Docufiction (or docu-fiction) is the cinematographic combination of documentary and fiction, this term often meaning narrative film. It is a film genre which attempts to capture reality such as it is (as direct cinema or cinéma vérité) and which simultaneously introduces unreal elements or fictional situations in narrative in order to strengthen the representation of reality using some kind of artistic expression.
More precisely, it is a documentary mixed with fictional elements, in real time, filmed when the events take place, and in which the main character or characters—often portrayed by non-professional or amateur actors—are essentially playing themselves, or slightly fictionalized versions of themselves, in a fictionalized scenario. In this sense, docufiction may overlap to an extent with some aspects of the mockumentary format, but the terms are not synonymous.
A film genre in expansion, it is adopted by a number of experimental filmmakers.
The neologism docufiction appeared at the beginning of the 21st century. It is now commonly used in several languages and widely accepted for classification by international film festivals.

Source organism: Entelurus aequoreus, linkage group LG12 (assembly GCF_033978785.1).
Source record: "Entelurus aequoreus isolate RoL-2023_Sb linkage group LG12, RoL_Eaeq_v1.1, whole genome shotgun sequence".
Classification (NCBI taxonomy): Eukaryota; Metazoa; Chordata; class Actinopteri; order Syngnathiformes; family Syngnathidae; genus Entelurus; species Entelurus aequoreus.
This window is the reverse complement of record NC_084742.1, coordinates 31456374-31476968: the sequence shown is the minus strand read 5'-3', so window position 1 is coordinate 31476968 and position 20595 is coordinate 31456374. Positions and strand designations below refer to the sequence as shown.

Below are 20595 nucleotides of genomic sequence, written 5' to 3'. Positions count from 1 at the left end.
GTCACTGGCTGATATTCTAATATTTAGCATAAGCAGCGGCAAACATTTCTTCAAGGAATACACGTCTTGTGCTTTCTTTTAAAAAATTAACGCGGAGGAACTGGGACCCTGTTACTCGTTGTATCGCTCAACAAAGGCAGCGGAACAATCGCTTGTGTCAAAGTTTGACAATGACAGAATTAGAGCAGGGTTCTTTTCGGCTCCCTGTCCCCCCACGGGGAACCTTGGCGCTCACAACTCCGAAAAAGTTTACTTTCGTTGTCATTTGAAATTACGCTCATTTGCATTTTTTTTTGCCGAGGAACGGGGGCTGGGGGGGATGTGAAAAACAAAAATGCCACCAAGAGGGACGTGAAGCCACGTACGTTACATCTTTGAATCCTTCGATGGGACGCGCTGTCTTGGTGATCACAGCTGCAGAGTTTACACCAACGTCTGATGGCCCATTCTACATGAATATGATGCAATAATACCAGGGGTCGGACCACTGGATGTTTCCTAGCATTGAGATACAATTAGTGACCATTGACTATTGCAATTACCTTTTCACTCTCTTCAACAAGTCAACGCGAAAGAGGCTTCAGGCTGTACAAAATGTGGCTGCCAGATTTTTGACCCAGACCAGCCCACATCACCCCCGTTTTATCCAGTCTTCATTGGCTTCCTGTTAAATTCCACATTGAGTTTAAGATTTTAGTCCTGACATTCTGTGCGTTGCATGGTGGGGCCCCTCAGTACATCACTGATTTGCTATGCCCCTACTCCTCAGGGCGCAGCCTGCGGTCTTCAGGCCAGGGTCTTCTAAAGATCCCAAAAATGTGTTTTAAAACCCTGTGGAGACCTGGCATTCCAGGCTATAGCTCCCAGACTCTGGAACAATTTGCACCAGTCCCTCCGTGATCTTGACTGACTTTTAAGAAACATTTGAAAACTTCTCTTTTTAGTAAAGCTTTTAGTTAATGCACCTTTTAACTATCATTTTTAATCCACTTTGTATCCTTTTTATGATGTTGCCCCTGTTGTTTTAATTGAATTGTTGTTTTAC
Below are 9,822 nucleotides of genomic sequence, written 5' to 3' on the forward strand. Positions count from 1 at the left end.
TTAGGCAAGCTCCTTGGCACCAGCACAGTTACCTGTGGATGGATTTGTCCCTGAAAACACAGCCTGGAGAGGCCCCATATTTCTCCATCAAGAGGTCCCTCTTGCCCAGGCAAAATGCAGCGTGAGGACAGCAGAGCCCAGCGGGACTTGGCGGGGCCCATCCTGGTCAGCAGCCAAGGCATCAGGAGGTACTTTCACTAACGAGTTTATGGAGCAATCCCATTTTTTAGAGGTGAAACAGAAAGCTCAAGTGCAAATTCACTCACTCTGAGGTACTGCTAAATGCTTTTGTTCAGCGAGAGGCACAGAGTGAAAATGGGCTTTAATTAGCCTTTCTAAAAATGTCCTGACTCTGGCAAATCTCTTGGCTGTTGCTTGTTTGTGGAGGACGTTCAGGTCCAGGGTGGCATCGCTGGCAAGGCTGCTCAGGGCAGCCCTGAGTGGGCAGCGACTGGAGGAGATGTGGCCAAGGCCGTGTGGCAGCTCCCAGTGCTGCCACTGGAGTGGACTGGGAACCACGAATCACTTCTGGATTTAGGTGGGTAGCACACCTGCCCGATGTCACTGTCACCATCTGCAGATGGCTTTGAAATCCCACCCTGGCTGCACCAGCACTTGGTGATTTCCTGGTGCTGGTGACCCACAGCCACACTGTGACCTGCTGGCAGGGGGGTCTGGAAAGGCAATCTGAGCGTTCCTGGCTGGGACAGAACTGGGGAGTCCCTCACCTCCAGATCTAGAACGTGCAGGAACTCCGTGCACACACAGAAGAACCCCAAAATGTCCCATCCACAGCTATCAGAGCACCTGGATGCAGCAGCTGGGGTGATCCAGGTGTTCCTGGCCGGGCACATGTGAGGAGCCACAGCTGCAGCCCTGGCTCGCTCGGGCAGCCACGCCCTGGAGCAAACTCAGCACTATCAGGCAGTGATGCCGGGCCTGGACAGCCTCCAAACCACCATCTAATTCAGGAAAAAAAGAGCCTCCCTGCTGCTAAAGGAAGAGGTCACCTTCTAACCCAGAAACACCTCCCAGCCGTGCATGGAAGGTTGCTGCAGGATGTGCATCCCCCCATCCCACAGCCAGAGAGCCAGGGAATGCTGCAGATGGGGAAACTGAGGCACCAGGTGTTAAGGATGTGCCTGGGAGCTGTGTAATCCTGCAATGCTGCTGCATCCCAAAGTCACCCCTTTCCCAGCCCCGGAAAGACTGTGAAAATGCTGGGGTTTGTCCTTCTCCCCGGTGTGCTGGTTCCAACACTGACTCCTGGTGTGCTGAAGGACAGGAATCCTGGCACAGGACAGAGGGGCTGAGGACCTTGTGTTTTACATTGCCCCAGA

The term involves a way of making films already practiced by such authors as Robert Flaherty, one of the fathers of documentary, and Jean Rouch, later in the 20th century.
Being both fiction and documentary, docufiction is a hybrid genre, raising ethical problems concerning truth, since reality may be manipulated and confused with fiction (see Ethics at creative non-fiction).
In the domain of visual anthropology, the innovating role of Jean Rouch allows one to consider him as the father of a subgenre called ethnofiction. This term means: ethnographic documentary film with natives who play fictional roles. Making them play a role about themselves will help portray reality, which will be reinforced with imagery. A non-ethnographic documentary with fictional elements uses the same method and, for the same reasons, may be called docufiction.
In contrast, docudrama is usually a dramatized recreation of factual events in form of a documentary, at a time subsequent to the "real" events it portrays. While docudrama can be confused with docufiction, "docudrama" refers specifically to film or other television recreations that dramatize certain events, often with actors.
A mockumentary is also a film or television show in which fictitious events are presented in documentary format, sometimes a recreation of factual events after they took place or a comment on current events, typically satirical, comedic or even dramatic. Whereas mockumentaries are usually fully scripted comedies or dramas that merely adopt some aspects of documentary format as a framing device, docufictions are usually not scripted, instead placing the participants in a fictionalized scenario while portraying their own genuine reactions and their own improvisational dialogue and character development.
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